Ladd Gibson was expecting a contentious hearing at Polo Road Elementary School Tuesday night.
The program manager at the South Carolina Department of Transportation knew northeast Richland County residents were unhappy with new plans to expand Interstate 20.
“We’re going to hear a lot about that wall tonight,” Gibson said.
“That wall” is a sound barrier to be built along parts the interstate once it expands to six lanes in a nearly seven-mile stretch from the junction with I-77 to Spears Creek Church Road. The SCDOT’s guidelines state that anytime the noise of a new highway approaches or exceeds 67 decibels (dBA), a sound barrier must be considered.
Once a barrier is considered, the department uses guidelines to determine if such a wall is “reasonable.” Among other factors, the SCDOT uses a cost-effectiveness ratio. The ratio is created by taking the estimated cost of the wall and dividing it by the number of “benefitted receptors,” or the number of homes, apartment units, or businesses where the level of highway noise decreases by at least 5 decibels due to the wall. For South Carolina, the ratio is $25,000 per benefitted receptor.
Several neighborhoods north of the interstate did not reach the necessary cost-effectiveness, Gibson said. The SCDOT’s environmental impact statement said a wall in that area would cost over $33,000 per receptor.
Gibson’s prediction proved accurate. Hundreds of residents from the Wildewood, Enclave, and Belleclave neighborhoods appeared at the hearing. Nearly all of the complaints concerned the lack of a wall for a 1.5 mile stretch in front of their homes.
Danny Clayton said his property is only a few hundred yards away from I-20. He said the ratio should not be the deciding factor, saying it’s only meant as a guideline. He pointed out that the ratio does not account for the number of people involved, only the number of structures.
Per person impacted is being looked at as an objective guideline that is hard and fast, (they’re) not following their own guidelines saying that this is just a general, and not all-encompasing measure. Is it reasonable to count both (Polo Road) Elementary School and Chesterbrook Academy as one beneficiary?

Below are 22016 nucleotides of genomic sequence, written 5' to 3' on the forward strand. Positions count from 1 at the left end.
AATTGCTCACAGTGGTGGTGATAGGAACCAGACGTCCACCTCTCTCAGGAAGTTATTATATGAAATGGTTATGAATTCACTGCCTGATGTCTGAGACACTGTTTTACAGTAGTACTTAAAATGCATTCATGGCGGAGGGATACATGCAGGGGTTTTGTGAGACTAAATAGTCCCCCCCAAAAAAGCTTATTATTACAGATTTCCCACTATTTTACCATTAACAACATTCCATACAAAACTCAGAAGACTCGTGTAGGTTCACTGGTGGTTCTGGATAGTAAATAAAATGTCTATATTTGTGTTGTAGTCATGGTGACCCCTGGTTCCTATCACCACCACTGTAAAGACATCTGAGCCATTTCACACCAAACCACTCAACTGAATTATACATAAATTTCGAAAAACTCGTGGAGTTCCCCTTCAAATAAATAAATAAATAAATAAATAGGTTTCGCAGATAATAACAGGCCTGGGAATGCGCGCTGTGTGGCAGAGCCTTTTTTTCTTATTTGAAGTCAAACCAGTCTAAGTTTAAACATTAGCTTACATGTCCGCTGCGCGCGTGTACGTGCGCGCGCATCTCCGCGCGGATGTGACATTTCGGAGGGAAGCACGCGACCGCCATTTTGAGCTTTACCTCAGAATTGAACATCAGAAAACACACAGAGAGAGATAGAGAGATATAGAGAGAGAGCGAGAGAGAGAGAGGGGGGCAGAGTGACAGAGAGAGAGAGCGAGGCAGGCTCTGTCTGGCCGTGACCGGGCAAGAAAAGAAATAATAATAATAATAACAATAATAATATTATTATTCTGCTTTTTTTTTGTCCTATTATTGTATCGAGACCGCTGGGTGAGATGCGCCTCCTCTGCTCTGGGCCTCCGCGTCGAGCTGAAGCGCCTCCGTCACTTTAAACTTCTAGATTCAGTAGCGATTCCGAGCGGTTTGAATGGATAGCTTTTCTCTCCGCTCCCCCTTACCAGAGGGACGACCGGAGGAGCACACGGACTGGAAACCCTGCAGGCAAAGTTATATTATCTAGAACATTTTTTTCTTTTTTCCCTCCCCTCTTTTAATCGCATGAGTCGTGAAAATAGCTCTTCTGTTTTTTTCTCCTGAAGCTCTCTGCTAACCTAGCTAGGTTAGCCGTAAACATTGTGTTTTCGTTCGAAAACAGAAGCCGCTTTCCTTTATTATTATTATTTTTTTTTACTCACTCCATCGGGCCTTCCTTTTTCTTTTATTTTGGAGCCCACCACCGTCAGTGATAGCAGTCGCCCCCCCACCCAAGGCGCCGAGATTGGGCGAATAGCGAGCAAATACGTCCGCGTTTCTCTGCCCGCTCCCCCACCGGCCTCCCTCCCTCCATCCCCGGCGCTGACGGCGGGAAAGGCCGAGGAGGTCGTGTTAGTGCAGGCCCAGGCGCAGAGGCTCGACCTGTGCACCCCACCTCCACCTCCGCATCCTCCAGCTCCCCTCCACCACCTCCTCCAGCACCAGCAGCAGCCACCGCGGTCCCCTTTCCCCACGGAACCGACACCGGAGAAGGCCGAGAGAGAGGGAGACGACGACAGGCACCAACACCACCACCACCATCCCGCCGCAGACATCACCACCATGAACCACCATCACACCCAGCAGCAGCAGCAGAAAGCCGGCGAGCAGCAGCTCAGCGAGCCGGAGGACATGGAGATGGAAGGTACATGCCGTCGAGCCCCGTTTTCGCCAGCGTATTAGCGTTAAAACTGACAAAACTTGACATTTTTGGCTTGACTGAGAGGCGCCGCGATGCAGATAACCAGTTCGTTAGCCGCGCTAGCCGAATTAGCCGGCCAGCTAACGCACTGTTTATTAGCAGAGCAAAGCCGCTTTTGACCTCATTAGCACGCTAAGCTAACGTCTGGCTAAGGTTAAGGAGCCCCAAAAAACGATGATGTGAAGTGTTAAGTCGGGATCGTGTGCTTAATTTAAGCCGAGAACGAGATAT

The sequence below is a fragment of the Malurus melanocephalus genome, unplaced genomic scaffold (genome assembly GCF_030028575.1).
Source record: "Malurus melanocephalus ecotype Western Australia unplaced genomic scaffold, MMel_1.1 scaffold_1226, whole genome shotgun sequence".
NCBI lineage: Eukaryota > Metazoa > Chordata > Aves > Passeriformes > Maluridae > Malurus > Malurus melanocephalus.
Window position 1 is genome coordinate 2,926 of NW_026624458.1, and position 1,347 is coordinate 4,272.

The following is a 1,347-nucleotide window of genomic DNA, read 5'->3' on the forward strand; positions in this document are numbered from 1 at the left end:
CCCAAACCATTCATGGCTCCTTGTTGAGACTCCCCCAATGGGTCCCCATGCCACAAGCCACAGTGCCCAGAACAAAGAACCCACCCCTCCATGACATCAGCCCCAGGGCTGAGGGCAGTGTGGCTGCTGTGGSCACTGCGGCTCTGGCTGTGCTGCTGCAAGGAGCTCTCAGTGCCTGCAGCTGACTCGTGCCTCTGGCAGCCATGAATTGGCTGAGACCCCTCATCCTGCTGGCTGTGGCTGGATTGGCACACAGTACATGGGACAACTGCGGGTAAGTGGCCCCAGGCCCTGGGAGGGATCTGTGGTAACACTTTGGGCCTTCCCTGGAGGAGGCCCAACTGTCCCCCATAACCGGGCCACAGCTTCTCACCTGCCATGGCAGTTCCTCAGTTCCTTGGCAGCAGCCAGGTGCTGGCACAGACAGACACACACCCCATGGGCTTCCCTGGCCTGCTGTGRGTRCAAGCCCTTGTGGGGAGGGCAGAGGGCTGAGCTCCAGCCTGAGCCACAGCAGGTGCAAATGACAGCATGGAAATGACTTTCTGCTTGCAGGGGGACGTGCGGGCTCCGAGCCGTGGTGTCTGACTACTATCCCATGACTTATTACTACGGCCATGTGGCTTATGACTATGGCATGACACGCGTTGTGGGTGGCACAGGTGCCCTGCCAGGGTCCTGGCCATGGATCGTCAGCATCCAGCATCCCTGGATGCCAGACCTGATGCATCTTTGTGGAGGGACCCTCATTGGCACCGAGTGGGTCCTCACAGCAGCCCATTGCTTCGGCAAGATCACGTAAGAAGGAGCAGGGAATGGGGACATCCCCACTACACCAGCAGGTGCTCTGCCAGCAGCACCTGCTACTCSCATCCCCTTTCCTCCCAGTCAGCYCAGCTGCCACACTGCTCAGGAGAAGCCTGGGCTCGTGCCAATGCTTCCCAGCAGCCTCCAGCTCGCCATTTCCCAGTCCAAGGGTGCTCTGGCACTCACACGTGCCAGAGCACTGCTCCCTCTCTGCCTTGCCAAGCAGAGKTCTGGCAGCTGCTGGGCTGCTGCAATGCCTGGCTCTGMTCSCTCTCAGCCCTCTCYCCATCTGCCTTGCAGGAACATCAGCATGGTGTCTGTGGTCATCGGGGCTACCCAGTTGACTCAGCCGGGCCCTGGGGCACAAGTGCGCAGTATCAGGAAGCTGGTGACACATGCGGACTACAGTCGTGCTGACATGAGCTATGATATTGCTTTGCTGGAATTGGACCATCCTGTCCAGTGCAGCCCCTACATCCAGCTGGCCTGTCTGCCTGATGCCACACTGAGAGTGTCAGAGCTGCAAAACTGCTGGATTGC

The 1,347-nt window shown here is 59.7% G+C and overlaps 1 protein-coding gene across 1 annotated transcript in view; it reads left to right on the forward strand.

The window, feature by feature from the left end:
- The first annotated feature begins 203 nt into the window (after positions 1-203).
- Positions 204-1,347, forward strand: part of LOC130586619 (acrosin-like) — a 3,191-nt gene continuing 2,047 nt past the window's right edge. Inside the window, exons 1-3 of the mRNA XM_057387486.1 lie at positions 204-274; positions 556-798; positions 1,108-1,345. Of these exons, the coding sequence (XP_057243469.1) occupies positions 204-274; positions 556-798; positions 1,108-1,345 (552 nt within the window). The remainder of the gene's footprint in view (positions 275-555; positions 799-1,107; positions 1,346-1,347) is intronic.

He also said the guideline marks apartments as individual units but only counts houses as one “benefitted receptor.” He called it unfair, adding that those in apartments are less likely to live in the area permanently. SCDOT has said barriers will be installed in front of several apartment complexes along the corridor.
Another Wildewood resident, Sal Dinardi, said the 67 decibel figure was improper.
The World Health Organization has deemed that 55 decibels is the appropriate comfort level, not 67. To give you a difference: 67 is twice as loud as 55.
But Gibson said the SCDOT used the same guidelines it uses for all of its projects. He worried that any changes might set a bad precedent for future proposals.
We felt like we treated everyone along the corridor fairly, according to our policy. Someone may disagree with our policy, but that’s the policy we have right now and we feel comfortable that we followed it to a “T.”
Doug Bridges, a realtor who also lives in the affected area, drew applause after saying the lack of a sound barrier was unfair to his neighborhood.
It’s interesting to me that these four subdivisions probably represent the highest payees of federal taxes of all the people affected by this six mile endeavor.
Officials maintain the proposals are not final and encourage residents to continue to write to the SCDOT to voice their concerns. The deadline for all comments is September 18.
The good news for northeast Richland residents is that the highway construction will have little impact for drivers. Gibson said lane closures will only happen at night, in order to avoid long delays for traffic on I-20. The SCDOT estimates the project will cost up to $90 million and will begin in early 2011. Construction is expected to last almost three years.
Environmental Assesment (PDF. Information on sound barriers begins on page 14)